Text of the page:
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The Pauseandplay.com Record Roundup

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Riccardo Chailly

The Fellini Album – The Film Music of Nino Rota

Decca

Riccardo Chailly and the Filarmonica della Scala pay tribute to composer Nino Rota (1911-1979), who wrote more than 150 film scores for the likes of Visconti (The Leopard), Zeffirelli (Romeo and Juliet), Coppola (Godfather I and II)…and Federico Fellini. The 26 tracks draw from five of Fellini’s major films: 8 1/2, La Dolce Vita, Amarcord, The Clowns, and Casanova. Like the films they accompany, the tunes range across time and space, from the 18th to the 20th century, flavored with elements of circus, theatre, jazz, and the phantasmagorically eclectic visual imagination of Fellini himself—all pre CGI!

– Bruce Collier

Avishai Cohen

Arvoles

Razdaz Recordz

Jazz bassist Avishai Cohen joins with Elchin Shirinov (piano), Noam David (drums), Bjorn Samuelsson (trombone) and Anders Hagberg (flute) on Arvoles (“trees” in the Judaeo-Spanish Ladino language). Some jazz bassists are content to fade upstage keeping the beat and framework. Cohen is very active here, sometimes the anchor, sometimes the driver—his bow and fingers supplying a kind of voice, as in “Simonero” and “Face Me.” The 10 tracks are by turns heady, pensive, melancholy, danceable, even argumentative. Both David and Shirinov shine throughout, especially in the latter’s own hybrid namesake piece, “Elchinov.” It’s a very inviting program.

– Bruce Collier

Cody Copeland

The Laminar Sessions

Independent

Technically stamped with a 2017 release date, this EP has just made its grand appearance on Bandcamp (along with some other new singles), making it new to me. I’m also here to spread the news that Copeland has returned to the Panhandle and is currently living in Pensacola. If that wasn’t reason enough to celebrate, the EP is stunningly beautiful, one of the best showcases of Copeland’s unique voice that I’ve had the pleasure to come across. The Laminar Sessions cements his place as one of the area’s best singer-songwriters.

– Nikki Hedrick

Stan Getz

Getz at the Gate

Verve

This is a previously unreleased live recording of jazz saxophonist Stan Getz, with Steve Kuhn (piano), John Neves (bass) and Roy Haynes (drums) at New York’s Village Gate.  I grew up thinking that Getz only knew how to play “The Girl from Ipanema” with Astrud Gilberto, since you couldn’t take an elevator anywhere and not hear them. This record was made in 1961, a year before “Ipanema” was written, so I’ve been proven wrong. This is classic club jazz, four masters taking their time and doubling down on the music. Getz demonstrates formidable chops, purring and swinging all at once.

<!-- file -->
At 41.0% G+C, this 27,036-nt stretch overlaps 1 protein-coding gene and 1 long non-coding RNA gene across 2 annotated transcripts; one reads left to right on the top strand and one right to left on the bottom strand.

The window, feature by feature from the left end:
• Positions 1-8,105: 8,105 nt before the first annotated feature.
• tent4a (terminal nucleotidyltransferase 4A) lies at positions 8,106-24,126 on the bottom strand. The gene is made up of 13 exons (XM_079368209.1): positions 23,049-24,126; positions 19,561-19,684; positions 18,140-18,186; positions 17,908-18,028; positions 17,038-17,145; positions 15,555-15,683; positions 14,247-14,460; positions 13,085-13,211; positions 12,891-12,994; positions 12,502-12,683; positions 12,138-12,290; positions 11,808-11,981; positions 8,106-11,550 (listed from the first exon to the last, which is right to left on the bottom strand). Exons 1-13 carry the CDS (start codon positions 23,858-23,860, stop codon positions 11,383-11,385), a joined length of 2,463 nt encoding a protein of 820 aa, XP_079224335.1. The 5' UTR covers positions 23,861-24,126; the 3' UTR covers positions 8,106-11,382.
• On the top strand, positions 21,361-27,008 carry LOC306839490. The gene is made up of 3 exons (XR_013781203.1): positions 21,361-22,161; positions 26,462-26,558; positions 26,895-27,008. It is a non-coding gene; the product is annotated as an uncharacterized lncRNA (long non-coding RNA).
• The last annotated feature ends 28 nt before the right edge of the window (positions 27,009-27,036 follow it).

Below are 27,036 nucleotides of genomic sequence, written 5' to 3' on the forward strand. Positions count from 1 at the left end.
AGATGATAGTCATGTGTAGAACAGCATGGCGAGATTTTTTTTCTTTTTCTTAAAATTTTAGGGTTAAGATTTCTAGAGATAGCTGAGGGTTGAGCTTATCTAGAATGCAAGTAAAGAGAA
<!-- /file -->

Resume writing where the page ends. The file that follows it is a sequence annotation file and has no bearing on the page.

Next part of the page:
– Bruce Collier

The Helvetica Effect

The Collapse

Independent

Fans and friends of the local rockers have been waiting for this five-song EP’s release, and it beats all expectations—a pretty high bar if you’ve been a longtime friend of the band like me. It will shock no one that “Coded Words” gets my vote for the standout track—hello, breakdown goodness. Listening to The Collapse gives me warm and fuzzy feelings…proud of my friends, in awe of their talent, and hopeful for what comes next.

Nikki Hedrick

EDITOR’S CHOICE

Billy Garrett

Everybody Eats When They Come to My House: Songs of Food and Drink

CD Baby

Generous 17-song collection of food-related songs both obscure and beloved (“Monkey Hips and Rice” could qualify as either, depending on how cool you are), served up as only Beachcomber Music Award Hall of Famer Billy Garrett could. A cover of “The Bacon Song” would have sweetened up this feast a little, but at least you have those great liner notes…

– Chris Manson

Pauseandplay.com – Since 1997, P&P has been the definitive place for music fans to find out when a new album is coming out. Also stay up on the latest reissues and music‑related DVD/Blu‑rays and books. Elton John says he uses Pauseandplay.com to keep track of new music, and Entertainment Weekly has included it on its list of “The 100 Greatest Web Sites,” one of only 17 music sites to be selected.

 

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